Photo by Alexandra Waespi

This article originally appeared as AUX Magazine’s August 2012 cover feature. Download and subscribe for free on iPhone and iPad in the App Store.

If you bother with a certain part of the internet on a daily basis (the same part that probably leads you to us), The xx’s anticipated return isn’t news by now.

In early June, the London, UK trio announced their sophomore album Coexist would be released on September 11. It might, with good cause, be one of the most talked about this year—2009’s self-titled debut caused an xx infiltration into mainstream-indie’s mind and sound, and Coexist, with its full evolution into the sparse, progressive dance sounds producer/percussionist Jamie Smith (aka Jamie xx) has been recruited to do for the likes of Gil Scott-Heron and Drake on the side, is set to do the same.

“Ever since the record label [XL] let us use their studio recording the first album, [everything] has been just unbelievable,” Smith tells AUX in a recent interview. “We never expected any of it. Everything just seemed to happen nicely, and not too quickly, but quickly enough that it’s exciting.”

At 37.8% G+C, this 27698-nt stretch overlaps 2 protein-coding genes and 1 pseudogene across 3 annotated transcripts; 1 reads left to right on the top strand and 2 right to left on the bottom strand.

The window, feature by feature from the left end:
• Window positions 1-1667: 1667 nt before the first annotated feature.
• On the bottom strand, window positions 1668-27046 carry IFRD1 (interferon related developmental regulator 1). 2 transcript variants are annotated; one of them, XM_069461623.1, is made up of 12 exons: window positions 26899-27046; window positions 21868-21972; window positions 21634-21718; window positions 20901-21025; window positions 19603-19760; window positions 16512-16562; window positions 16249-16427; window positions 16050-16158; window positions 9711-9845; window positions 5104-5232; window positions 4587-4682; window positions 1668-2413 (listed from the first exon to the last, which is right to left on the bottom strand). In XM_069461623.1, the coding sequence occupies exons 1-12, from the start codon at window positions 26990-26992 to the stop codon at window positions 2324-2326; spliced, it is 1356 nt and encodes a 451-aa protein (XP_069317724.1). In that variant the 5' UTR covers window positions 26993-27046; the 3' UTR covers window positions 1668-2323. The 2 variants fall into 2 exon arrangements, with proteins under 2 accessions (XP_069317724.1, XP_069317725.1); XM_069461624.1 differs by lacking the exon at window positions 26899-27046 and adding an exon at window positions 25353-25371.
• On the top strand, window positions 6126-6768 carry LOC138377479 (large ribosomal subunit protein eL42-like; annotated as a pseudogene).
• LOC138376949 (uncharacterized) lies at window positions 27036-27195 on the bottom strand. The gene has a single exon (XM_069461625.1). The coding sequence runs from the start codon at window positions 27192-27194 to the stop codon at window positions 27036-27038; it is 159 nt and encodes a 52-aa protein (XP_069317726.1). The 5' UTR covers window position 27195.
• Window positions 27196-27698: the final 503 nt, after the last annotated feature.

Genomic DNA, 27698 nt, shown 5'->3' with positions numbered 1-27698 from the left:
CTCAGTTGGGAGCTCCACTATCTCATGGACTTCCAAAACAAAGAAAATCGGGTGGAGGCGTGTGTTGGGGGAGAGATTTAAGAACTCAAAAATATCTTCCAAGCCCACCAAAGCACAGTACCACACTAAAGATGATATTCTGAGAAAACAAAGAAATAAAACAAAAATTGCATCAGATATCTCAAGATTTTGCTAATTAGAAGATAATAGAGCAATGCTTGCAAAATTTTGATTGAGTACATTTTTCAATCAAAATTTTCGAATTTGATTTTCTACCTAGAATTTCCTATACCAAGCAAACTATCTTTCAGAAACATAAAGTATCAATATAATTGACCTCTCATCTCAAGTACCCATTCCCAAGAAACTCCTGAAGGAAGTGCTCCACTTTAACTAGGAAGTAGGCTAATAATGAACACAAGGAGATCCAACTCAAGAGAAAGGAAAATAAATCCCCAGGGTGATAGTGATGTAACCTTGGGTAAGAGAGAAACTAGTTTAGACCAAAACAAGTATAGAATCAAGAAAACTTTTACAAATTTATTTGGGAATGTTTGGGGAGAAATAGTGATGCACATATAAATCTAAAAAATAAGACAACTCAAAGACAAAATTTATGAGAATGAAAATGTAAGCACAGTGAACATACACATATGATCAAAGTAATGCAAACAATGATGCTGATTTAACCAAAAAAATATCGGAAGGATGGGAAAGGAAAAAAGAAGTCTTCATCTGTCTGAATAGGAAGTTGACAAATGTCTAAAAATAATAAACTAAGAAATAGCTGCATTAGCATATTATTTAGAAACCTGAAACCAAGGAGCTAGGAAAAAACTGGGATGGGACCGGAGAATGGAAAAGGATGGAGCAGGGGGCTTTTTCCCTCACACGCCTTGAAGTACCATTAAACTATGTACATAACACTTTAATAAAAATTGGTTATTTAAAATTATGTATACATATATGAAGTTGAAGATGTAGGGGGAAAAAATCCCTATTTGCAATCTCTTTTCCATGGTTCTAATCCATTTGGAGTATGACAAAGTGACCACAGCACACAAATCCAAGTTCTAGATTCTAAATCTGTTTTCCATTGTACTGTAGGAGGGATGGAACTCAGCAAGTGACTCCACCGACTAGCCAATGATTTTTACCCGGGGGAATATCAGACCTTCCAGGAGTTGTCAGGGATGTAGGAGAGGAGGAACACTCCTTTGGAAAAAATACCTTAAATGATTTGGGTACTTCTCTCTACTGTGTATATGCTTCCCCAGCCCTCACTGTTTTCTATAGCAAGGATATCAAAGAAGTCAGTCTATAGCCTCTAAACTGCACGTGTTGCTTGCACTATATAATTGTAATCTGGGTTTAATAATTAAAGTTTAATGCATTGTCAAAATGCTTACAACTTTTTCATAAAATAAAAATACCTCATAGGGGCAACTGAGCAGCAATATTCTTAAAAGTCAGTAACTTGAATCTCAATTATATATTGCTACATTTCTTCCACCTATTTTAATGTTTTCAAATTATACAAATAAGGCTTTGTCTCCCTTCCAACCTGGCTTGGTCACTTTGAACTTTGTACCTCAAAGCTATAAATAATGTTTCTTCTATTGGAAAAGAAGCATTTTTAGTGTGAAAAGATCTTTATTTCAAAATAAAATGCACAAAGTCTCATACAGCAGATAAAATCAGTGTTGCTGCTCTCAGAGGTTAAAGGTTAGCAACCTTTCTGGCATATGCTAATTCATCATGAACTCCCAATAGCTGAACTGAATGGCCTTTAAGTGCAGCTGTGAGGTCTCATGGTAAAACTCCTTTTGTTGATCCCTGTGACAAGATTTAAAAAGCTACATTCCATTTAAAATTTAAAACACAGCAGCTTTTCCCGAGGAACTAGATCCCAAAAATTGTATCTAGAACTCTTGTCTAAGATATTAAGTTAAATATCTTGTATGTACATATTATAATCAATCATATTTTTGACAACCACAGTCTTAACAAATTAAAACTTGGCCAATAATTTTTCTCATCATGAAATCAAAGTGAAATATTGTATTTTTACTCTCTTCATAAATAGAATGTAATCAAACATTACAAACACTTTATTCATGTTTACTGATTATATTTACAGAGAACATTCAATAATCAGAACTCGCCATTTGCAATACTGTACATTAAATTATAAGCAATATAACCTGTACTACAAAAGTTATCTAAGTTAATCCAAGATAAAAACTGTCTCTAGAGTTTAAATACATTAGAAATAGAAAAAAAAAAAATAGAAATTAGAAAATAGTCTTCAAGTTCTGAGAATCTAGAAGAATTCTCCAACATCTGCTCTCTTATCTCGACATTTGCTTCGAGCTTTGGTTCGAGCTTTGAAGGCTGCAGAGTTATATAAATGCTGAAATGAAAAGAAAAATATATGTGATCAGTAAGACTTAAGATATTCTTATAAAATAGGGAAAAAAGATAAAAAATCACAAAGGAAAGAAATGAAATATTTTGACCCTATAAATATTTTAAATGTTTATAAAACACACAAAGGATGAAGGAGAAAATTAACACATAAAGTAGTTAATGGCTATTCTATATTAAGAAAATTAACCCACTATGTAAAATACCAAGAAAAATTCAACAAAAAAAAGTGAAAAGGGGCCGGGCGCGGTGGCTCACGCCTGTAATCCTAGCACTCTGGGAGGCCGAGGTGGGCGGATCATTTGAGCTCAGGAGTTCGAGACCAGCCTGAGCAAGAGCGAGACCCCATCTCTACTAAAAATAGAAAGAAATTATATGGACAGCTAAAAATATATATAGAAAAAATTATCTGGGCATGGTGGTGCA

On an oversold July tour stop in Toronto, Smith, vocalist/guitarist Romy Madley-Croft, and vocalist/bassist Oliver Sim sat down to tell us about the fame, taking time off to be young, and their happy coexistence, in this four-part interview.

“When we wrote some of the songs on the first album we were like 15, 16 years old,” says Sim. “We’re in our 20s now, and been around the world a few times, and we have had that validation. It’s definitely given us a lot.” Smith says that outside expectation for album two wasn’t a problem. “I think if we’d have gone straight into writing and recording as soon as we finished touring after the last tour, the expectations might have been a barrier to what we were doing. By the time we went into the studio it just felt like it always did. The three of us just having fun and eager to make music again.”

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While The xx may have needed time away from the being a working band, they didn’t want any time away from each other. The trio talk about spending their year off living in London together.

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Smith’s rise as an in-demand DJ and producer was harder on him than the group. “The biggest challenge for me was just having to be confident solo, instead of having the other two to rely on,” he says. “I want to make sure that I get what I want, and that the artist gets what they want. It’s just a very different way of working.”

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“We’re just proud of him as a friend, and I completely appreciate that he loves constantly making music,” Madley-Croft says. Together, she and Sim say, The xx have found a balance.

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